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Friday, April 25, 2014

Getting my body back

I have a gluten intolerance and a dairy allergy, and last week, I had some beef jerky that had some gluten cross-contamination in it. For about three and a half days, my left leg was weak, my left arm was weak, and I wasn't sleeping well. Now that I have my diet under control, I feel terrific; I go to the gym, play with my kids outside, and work with no weakness nor pain! But those times I accidentally have gluten or dairy, it feels like a tailspin that sends me back to 10 years ago when I was in a wheelchair and in excruciating pain before I ever knew my diet had an effect.

So, that range of emotions seems more of a continuum.

And it ranges from feeling overwhelmed because I know this isn't how my body normally functions, nor how I normally walk, to feeling relieved because walking with the cane is somehow familiar. It almost feels like a relief in knowing that my limp is justified. I can get along well with a cane because I don’t have to use as much mental energy in maintaining myself upright and steady. Did you know that at any given moment, I know where I can steady myself should I start to lose my balance? I take a mental survey of which table, chair, or wall is closest, and I kind of plan my route from one place to the next according to what I might need to steady myself on. The way I stand has changed in order to provide maximum balance should any part of my left leg give out. I know how to monitor my gait so it doesn't look like I’m limping, if indeed, I’m feeling low on energy. What’s unconscious behavior for you is conscious for me. And it’s tiring.

But with my cane, I don’t have to worry so much about that. I have my cane to help me be steady. I have a valid and visible excuse to limp. But, it takes a lot of physical energy to shuffle my leg along and to not simply fall over, even with my cane. I can’t pick up my boys when they ask me because I can’t hold them and keep my balance. I can’t roll around on the floor with them when they ask me. At work, I can’t simply spring up and assist students if they need individual help at their desk; I ask them to come to me. In addition, when my left hand gives out, I have my brace to steady it, but it gets cumbersome, too. And, truthfully, it affects my mood because I'm not really able to roll with the punches.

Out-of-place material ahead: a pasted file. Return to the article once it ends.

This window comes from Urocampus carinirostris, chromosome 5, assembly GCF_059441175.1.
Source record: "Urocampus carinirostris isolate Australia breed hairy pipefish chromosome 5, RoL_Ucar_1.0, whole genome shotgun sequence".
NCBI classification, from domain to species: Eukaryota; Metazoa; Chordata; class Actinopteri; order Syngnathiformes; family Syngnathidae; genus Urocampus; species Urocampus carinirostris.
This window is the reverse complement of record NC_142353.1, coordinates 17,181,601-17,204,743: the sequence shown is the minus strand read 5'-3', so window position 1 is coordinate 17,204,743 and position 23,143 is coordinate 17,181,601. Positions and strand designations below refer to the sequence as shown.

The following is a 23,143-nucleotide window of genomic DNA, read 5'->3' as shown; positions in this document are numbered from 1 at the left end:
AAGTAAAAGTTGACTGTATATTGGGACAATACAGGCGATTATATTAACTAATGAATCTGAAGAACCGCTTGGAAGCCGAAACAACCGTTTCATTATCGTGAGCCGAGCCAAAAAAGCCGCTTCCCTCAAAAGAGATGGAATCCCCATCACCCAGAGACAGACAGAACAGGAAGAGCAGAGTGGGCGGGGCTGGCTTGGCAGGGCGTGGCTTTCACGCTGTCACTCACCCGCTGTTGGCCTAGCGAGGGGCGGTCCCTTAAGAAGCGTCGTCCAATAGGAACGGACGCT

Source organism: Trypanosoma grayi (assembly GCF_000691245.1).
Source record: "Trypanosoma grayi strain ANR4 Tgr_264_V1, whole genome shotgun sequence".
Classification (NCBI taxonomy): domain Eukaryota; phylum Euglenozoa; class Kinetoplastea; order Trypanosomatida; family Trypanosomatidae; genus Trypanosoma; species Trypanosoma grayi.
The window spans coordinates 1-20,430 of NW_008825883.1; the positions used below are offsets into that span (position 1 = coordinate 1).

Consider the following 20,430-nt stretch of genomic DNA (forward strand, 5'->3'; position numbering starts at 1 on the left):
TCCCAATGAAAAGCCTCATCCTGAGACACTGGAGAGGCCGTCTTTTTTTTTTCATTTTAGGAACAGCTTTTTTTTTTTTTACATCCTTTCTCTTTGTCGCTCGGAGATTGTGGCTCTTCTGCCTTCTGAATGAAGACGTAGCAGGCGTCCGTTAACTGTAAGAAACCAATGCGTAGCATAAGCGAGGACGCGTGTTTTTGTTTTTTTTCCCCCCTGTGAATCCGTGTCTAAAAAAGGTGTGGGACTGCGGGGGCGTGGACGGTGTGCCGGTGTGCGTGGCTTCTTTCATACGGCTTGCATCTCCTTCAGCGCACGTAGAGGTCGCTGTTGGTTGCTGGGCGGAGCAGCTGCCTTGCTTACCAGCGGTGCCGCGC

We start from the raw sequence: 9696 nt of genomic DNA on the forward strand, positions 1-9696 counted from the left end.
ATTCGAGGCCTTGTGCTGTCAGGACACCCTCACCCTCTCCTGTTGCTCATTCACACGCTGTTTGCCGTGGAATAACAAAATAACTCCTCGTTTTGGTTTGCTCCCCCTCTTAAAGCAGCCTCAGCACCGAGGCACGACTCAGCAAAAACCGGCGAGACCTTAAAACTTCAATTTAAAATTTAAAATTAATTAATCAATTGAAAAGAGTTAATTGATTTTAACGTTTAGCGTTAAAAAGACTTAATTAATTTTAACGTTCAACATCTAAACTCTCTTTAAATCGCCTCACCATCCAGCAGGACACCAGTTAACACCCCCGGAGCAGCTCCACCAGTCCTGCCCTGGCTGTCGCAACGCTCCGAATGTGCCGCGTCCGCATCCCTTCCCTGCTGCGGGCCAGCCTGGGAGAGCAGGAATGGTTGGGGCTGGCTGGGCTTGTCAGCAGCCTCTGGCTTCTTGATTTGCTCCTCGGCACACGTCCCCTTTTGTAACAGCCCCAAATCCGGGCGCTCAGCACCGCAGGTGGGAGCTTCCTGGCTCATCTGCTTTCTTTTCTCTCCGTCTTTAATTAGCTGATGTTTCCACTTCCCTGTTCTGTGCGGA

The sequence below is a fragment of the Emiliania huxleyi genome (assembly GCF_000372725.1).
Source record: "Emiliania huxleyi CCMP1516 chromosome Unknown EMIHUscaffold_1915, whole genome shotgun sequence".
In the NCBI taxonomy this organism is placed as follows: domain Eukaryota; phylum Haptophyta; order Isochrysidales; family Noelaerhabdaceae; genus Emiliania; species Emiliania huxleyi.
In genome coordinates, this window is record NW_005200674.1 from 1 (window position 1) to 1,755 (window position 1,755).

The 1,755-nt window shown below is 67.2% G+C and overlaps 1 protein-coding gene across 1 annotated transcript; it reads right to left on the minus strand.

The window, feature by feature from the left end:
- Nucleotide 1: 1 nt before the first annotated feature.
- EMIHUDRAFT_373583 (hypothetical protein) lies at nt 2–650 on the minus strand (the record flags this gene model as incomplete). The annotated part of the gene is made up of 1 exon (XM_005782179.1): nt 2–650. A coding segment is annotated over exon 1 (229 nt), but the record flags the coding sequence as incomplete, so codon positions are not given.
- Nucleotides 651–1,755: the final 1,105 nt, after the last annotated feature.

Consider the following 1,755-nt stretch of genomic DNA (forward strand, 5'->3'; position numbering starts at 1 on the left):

It’s not that I’m in pain, either. I didn't have dairy, after all. It’s just that my leg is weak, and I can’t really feel it to make sure it’s where it’s supposed to be. I tell ya, it’s a good thing I don’t drive stick shift anymore. Just the older I get, the more I realize I need to drive automatic.

And that’s another point on the continuum—merging reaction with age. Though I’m not super ancient, I’m older than I was 10 years ago when I first got sick, and I’m older than I was when I started working out in 2007 to get healthy after my recovery. Fortunately, I’ve found the two major triggers for my weakness—gluten and dairy. The third—tiredness—is just something I’ll have to work with being a husband, father, and teacher. You know how it goes.

At the start of my reaction, I didn't remember how much longer it would go, but it lasted about three and a half days. With dairy, I know there’s a 2 week recovery period. I wrote to a friend last Thursday, "I don’t remember with gluten, so today may be the last of it, or it may go on for another week. I just don’t remember." By Friday afternoon, I was feeling strong again, like everything came rushing back to the left side of my body. It's always felt like that--like a neurological dam having opened up to my affected limbs. My wife was super supportive because she was getting over a reaction herself, though for her, it could be a wider range of things, as she’s developed a sensitivity to eggs, nuts, and soy in addition to her gluten and dairy reactions. I know, I know, we’re such a pair!

Now you know how to defeat me. Muhahaha.